The chariots appeared back where they had been, like nothing happened, and the man said, “Go.” The travelers found themselves transported to a small clearing in some unknown woods. They startled a tiger. It roared. It found an arrow in its side. It fell, and would not be getting up again.
“Who did that?” Lockhart asked.
“Endangered species,” Alexis complained more softly.
A woman stepped out from the trees and smiled. She carried the bow, so everyone assumed she fired the arrow. “I am Mother Devi,” she said. “I wanted to meet you before you left.”
“Thank you for saving us from the tiger,” Boston spoke up, plenty loud, having been scared first by Shiva and then by a tiger.
“Yes, thanks,” Artie echoed.
“You are more than welcome little elf, or should I say, Little Fire. And you, too, ART with numbers. I feel for your people who only wish to be free. Curious. I cannot read what is on your minds very well at all.”
“The hedge of the gods,” Lincoln said. “Brahma and Varuna were among those who first set that up, I think.”
Devi nodded. She waved her hand over the tiger and a perfectly skinned tiger disappeared, while the skin floated in the air. “I think I will give this to Shiva for his disappointment in not having his great war. Call it compensation.”
“A consolation prize,” Decker joked. Devi laughed, but just a little.
“I don’t know,” Lockhart said. “He seemed pretty set on destroying something if you ask me.”
Devi smiled again. He makes at little plays, but it will not last. Soon enough he will be back to his meditation, and I understand he plans to teach his new son how to meditate. That should be interesting.”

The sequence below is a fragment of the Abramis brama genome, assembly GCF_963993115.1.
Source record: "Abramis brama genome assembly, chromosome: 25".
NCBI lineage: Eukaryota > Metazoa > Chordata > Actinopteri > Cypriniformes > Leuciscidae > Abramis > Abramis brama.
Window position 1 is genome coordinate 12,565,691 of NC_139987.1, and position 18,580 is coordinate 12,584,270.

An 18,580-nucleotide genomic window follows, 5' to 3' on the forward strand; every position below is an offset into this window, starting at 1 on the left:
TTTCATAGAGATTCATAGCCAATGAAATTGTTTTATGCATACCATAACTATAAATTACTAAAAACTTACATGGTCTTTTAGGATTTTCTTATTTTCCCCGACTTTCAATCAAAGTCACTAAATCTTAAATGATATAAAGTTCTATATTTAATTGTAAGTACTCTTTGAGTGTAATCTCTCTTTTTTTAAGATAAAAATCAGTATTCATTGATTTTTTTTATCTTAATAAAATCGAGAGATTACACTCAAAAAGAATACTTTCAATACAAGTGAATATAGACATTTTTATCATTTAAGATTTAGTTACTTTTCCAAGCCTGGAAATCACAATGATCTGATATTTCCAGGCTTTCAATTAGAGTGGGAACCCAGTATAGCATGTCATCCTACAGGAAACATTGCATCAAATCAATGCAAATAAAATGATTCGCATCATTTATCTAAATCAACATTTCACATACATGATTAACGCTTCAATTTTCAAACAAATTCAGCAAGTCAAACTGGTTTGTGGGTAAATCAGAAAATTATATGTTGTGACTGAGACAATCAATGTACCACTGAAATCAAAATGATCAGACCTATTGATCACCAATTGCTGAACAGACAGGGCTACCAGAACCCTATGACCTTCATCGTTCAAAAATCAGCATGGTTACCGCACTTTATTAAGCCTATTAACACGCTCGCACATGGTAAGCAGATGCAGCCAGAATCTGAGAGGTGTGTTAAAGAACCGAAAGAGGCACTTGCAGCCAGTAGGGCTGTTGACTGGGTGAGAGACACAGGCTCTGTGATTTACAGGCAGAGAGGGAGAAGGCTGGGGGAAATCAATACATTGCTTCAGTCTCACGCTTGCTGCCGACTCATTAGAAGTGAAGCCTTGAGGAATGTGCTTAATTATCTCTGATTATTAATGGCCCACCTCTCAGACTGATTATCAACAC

“Hey!” Boston interrupted. “The time gate is right in front of us.”
Lockhart looked at Boston before he looked again at the beautiful goddess. “It is our habit to enter the next time zone first thing in the morning.”
Devi looked at the sky to judge the time. “Excellent. I wanted some time to talk to you women. I understand in the future you are liberated. Is that the right word?”
“Uh-oh,” Lincoln said quietly. In that moment, the sky opened-up, like the monsoon finally caught up to them. All the same, Lockhart said for everyone to get down and set up camp. He had the feeling it was going to be a long night.
Luckily, Devi sensed their distress and put up a dome of protection that stopped the rain from reaching them. Elder Stow, who had gotten out his screen device, put it away, and shrugged. Devi was still speaking.
“Thanks to Padrama, that brilliant young boy, I have been included in the first rank in this new place. It is a great and exciting privilege, but I have begun to think it is also a great responsibility. We need to talk.”
“There will be some things about the future we cannot tell you,” Alexis said.
“Agreed. There may be some things I also cannot tell you,” Devi said.
Katie stepped up and looked directly at Devi, before she followed her instinct and hugged the woman. “Congratulations, and welcome to the club.” She stepped back to see a small tear in Devi’s eye. Artie, who stayed on Katie’s elbow had a question.
“Do you know Anath-Rama? She is my goddess, and for my people.”
“I am sure she is a wonderful woman,” Devi said, with a genuine smile returned despite the speck in her eye. “She must be special to be goddess for such a lovely young woman.” That made Artie return the smile, and they were friends from that moment on.
The travelers find themselves in the Land of Goshen, which is to say, Egypt, where the mysteries run deep, and the daughters multiply. Enjoy the warmth in an otherwise cold December.